News & Views

Opinion / Let’s Talk About Trans

by Kate Hollowood

We hear about a lot of supposed ‘world firsts’ at Contagious, but last Friday we may have come across a genuine front runner in the form of a transgender, non-binary beer. No Label, a brew by UK craft ale brand BrewDog, is made from bines that have changed sex, or rather female hops that have grown male flowers. The beer aims to celebrate diversity and was developed in partnership with London-based LGBT charity Queerest of the Queer, to which all No Label profits will be donated.

However, despite the beer brands good intentions, the new beverage has been met with criticism. A spokesperson from LGBT rights charity Stonewall told the Independent, ‘We’re concerned about the language. The trans community is diverse -- many trans people do not transition, or identify with binary genders, and BrewDog’s language undermines that.’ The backlash in spite of BrewDog's careful efforts begs us to question if it is even worth brands trying to champion the trans community? 

But I would argue that it is. Stonewall’s statement suggests that the main issue with No Label is semantic. The mistake came from a place of ignorance and a lack of education and experience. Sadly I don’t think many people have the vocabulary to describe the diversity of gender identities and expressions correctly. This ignorance is at least partly caused by the fact it is not talked about enough. And I think in many cases it’s not talked about because people are afraid of saying the wrong thing, creating a vicious cycle.


While I believe we are responsible as individuals for finding out about transgender experiences and the correct terminology ourselves (Stonewall has a great online guide as place to start), noone is going to learn anything unless we talk about it. This is where brands can come in. By starting the conversation, they can help educate people or give them a kick up the arse to find out more themselves. And that’s why I think BrewDog should be applauded. As a post in the brand's newsroom clearly states, 'BrewDog hopes the transgender beer will generate conversation and dispel myths surrounding gender identity'. Yes, BrewDog may have used the wrong words, but it was brave to approach a sensitive subject that deserves our attention and conversation.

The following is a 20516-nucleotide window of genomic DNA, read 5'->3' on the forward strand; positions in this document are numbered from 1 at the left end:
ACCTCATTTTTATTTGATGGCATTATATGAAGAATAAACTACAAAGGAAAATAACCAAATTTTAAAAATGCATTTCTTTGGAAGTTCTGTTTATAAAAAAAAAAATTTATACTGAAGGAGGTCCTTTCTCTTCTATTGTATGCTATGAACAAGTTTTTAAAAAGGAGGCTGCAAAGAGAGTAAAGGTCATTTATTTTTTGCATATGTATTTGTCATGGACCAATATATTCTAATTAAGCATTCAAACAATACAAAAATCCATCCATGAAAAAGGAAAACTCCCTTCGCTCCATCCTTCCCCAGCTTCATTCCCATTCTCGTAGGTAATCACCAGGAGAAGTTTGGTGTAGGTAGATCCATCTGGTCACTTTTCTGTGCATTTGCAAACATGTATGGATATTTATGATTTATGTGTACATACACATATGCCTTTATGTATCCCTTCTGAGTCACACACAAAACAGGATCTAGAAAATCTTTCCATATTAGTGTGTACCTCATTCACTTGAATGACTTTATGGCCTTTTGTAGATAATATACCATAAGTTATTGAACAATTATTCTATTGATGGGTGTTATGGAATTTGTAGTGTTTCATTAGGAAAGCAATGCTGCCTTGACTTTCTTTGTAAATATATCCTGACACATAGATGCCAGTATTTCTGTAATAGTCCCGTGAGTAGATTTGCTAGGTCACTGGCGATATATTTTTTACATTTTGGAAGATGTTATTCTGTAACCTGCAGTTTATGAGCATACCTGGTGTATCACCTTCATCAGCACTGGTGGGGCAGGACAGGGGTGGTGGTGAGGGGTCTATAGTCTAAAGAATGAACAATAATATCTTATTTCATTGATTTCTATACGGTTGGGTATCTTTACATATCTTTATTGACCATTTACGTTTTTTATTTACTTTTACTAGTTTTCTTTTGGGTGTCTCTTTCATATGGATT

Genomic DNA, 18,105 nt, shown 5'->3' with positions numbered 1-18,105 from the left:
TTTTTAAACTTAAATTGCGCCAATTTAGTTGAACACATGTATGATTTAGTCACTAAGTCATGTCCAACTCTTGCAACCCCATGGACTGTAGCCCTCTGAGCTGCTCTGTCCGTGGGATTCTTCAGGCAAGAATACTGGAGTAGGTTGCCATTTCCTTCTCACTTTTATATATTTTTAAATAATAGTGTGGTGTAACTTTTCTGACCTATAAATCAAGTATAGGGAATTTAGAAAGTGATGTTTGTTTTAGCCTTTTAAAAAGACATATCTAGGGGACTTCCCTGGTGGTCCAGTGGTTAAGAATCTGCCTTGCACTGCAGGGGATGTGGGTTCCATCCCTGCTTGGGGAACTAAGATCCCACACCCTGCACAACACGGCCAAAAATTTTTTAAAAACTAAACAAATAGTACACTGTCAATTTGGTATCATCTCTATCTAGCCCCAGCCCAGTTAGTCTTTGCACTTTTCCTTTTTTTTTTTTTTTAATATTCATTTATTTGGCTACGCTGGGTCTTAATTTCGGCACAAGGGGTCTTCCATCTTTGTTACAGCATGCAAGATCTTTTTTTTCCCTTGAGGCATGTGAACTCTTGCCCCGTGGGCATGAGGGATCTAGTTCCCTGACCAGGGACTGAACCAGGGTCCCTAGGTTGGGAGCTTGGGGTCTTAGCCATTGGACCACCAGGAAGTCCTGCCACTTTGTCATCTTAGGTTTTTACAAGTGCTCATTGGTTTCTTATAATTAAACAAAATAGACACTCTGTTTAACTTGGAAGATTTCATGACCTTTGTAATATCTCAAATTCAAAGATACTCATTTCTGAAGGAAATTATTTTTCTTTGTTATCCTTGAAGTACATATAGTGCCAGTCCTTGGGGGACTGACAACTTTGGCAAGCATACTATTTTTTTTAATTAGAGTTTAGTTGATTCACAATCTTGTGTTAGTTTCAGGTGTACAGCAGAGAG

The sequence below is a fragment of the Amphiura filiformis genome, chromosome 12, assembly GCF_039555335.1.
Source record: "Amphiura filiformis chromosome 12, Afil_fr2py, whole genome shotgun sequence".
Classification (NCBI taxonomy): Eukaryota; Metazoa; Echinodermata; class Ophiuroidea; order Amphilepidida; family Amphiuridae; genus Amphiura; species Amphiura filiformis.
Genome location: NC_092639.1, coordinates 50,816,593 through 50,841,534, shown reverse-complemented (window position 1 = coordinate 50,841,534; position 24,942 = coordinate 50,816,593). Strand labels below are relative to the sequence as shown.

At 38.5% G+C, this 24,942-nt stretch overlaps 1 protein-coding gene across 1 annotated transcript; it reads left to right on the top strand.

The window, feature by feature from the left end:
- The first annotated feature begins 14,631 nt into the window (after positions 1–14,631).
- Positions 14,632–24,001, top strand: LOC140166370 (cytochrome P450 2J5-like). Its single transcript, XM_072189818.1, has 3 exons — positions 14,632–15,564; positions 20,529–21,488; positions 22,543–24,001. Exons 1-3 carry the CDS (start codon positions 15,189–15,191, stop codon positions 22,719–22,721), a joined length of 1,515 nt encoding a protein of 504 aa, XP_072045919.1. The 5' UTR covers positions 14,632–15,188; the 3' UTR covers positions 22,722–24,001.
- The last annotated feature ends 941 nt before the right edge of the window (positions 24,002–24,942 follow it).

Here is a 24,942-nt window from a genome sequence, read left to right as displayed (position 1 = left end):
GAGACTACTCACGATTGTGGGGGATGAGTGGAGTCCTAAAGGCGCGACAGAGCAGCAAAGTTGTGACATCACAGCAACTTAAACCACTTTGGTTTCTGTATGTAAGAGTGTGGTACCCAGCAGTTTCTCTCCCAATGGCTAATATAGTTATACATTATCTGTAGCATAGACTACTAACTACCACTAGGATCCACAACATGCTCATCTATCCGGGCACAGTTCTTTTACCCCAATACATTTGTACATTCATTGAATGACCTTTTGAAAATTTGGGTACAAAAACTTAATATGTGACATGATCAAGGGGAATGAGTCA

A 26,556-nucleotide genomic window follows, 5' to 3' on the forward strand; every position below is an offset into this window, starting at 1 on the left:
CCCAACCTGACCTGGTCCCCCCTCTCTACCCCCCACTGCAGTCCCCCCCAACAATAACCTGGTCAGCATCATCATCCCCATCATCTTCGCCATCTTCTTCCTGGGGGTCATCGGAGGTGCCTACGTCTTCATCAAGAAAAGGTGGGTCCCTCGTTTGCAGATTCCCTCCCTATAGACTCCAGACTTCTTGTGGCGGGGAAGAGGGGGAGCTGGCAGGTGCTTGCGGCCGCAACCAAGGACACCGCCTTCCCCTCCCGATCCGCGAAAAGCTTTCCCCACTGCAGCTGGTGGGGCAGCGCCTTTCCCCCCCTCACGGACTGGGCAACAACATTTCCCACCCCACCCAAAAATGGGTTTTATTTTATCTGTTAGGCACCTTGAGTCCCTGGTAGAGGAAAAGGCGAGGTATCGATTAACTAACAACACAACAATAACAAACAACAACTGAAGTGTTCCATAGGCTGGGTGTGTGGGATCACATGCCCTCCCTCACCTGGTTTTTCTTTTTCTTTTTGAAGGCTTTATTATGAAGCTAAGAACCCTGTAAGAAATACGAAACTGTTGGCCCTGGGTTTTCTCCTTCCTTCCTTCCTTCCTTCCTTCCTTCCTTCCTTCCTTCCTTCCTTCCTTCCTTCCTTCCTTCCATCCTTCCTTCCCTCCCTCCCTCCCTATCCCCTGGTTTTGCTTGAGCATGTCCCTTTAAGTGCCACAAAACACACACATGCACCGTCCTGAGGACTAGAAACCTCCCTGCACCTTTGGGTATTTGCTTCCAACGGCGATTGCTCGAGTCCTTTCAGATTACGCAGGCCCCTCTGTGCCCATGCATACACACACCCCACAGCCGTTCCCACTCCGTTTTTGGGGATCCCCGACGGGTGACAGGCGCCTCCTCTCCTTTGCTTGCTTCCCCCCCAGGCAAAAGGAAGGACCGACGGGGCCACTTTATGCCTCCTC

At its best, advertising can be a positive influence society and help encourage inclusive attitudes. ‘Better representation of LGBT people in branding and marketing can act as a catalyst to improve the lives of lesbian, gay, bisexual and transgender people and move towards a society where all people, everywhere, are accepted without exception,’ Matt Horwood, communications officer at Stonewall told the Drum. Brands can make a difference and weve seen lots of companies successfully champion the trans community this year. One impactful example is when transgender 14-year-old Jazz Jennings became the face of Clean & Clear. Her story demonstrated that transgender isn’t a ‘choice’ and that children as young as two can be afflicted with gender dysphoria. Jennings’ story has given young people facing gender identity issues vital support and encouragement and even prevented one suicide.


The companies getting inclusivity right approach everything they do with equality and diversity in mind, not just the stars of their ads. For example, H&M-owned fashion label & Other Stories decided diversity in front of the camera in the form of their transgender models wasn’t enough and hired a whole team of trans creatives to work behind the scenes, including makeup artists, photographers and stylists. ‘We couldn’t help to ask ourselves how the traditional fashion gaze can change if we keep the same normative crew behind the camera. So we invited five amazing creatives, all transgender, to make our latest story,’ said Sara Hilden, & Other Stories’ creative director in Time magazine.

For society to progress and become more inclusive we must all start talking and learning about the trans community. And what better way to do so than over a pint?